The right hon. Gentleman has made a great many speeches on this Bill, and I recognise in that which he has just delivered one change from some of those that came before—the right hon. Gentleman has not been so profuse in his epithets. His vaticinations of future disaster might have left us in a state of trepidation, but happily the speech of the right hon. Gentleman recalls a circumstance that otherwise might have been forgotten—that when the Crofters Act was before the House the right hon. Gentleman delivered exactly the same sort of speeches with the same arguments and the same prognostications of future disaster. The result of that Act has been, in the opinion of most people, that a part of Scotland which was in an absolutely disorderly condition now presents prosperity and contentment and everything that makes for the well-being of the people, whether they own the land or till it. But the right hon. Gentleman says that the condition of a part of the crofting area at present constitutes a scandal. He has discovered some improper or irregular proceeding on the part of certain men in the island of Barra, and on that fact he bases the charge that no improvement has been made by the Crofters Act. [Cries of "No!"] The right hon. Gentleman quoted that one instance as an answer to the assertion that law and order prevails. But what did the right hon. Gentleman say in 1886?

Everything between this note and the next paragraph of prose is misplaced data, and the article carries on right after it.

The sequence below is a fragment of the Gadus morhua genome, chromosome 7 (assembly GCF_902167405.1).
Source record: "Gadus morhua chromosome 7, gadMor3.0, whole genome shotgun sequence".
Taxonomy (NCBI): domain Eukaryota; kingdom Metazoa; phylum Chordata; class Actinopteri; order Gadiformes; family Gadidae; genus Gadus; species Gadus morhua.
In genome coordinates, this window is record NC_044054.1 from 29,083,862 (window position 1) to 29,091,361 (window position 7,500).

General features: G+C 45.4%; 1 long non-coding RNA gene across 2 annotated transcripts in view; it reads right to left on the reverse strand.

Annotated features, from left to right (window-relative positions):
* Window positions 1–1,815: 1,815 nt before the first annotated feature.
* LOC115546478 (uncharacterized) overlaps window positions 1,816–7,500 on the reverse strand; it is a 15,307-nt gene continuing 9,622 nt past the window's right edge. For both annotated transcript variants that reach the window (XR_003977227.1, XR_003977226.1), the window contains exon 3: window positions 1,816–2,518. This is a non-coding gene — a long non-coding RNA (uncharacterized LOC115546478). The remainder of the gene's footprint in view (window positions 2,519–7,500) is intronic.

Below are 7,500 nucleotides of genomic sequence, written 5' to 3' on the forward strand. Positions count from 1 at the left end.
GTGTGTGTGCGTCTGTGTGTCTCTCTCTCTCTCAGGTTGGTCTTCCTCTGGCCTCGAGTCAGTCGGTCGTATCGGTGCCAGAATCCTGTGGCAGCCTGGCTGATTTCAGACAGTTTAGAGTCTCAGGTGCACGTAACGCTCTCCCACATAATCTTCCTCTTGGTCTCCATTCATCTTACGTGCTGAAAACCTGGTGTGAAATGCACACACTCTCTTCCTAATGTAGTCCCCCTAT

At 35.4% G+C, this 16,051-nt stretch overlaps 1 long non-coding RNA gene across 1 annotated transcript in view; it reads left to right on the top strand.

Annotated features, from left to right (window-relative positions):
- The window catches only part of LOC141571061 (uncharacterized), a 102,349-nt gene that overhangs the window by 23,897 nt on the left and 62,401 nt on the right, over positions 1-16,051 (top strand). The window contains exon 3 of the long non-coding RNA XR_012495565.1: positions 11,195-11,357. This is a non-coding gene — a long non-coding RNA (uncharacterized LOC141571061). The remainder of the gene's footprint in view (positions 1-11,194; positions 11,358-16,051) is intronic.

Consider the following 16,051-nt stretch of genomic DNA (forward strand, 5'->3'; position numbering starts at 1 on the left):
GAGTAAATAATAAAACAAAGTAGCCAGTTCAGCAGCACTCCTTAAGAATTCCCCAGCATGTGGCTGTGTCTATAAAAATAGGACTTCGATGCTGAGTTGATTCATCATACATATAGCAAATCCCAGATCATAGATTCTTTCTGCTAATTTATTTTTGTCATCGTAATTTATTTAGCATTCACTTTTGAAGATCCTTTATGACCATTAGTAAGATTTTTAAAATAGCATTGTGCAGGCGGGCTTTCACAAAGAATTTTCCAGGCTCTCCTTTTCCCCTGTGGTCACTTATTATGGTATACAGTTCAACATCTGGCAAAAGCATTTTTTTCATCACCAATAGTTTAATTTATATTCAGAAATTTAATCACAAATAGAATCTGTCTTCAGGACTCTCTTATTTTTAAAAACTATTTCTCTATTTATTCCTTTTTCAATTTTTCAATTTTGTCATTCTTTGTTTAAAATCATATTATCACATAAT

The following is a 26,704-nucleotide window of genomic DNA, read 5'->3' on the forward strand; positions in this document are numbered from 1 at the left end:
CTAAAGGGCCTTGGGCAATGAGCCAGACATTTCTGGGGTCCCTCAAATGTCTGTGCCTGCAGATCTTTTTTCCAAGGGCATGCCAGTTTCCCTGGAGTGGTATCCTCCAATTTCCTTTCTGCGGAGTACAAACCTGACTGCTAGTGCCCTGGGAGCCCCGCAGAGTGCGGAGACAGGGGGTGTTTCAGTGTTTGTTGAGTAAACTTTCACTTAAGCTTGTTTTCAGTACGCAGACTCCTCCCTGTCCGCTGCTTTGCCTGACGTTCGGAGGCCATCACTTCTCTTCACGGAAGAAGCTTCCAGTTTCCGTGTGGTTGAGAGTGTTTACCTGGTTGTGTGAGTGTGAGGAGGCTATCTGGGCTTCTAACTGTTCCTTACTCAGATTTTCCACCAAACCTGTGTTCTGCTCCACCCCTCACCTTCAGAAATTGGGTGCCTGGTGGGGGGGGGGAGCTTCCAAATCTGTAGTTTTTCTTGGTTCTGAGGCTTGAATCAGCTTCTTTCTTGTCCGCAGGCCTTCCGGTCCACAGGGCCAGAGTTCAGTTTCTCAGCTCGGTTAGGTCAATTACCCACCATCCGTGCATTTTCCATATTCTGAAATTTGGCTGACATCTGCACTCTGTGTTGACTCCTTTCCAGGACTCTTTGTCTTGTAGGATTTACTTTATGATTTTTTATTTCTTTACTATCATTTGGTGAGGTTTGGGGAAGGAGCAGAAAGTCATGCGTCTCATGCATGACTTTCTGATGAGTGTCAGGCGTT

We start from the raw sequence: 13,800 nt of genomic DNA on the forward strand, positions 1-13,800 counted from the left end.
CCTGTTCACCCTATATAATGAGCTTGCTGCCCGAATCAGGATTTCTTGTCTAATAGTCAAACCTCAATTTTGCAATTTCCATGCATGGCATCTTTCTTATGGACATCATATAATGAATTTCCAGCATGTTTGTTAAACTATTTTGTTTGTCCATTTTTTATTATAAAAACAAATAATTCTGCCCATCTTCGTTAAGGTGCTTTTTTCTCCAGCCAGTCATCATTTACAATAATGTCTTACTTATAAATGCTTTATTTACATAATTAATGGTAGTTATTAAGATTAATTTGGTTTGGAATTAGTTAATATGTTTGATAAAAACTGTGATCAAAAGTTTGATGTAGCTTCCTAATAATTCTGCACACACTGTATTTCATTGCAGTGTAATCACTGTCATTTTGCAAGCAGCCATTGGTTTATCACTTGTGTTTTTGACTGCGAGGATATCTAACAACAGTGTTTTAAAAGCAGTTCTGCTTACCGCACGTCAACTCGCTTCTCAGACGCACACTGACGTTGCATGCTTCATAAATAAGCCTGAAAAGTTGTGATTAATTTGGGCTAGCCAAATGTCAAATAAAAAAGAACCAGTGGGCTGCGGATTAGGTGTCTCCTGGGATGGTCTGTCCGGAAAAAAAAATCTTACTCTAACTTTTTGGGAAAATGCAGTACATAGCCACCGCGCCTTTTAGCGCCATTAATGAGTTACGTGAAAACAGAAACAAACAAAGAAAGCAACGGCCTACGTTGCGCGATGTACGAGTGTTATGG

"I doubt whether in any part of Ireland at this moment you will meet with more lawlessness, although you may meet with more violence, than now prevails on the west coast of Scotland."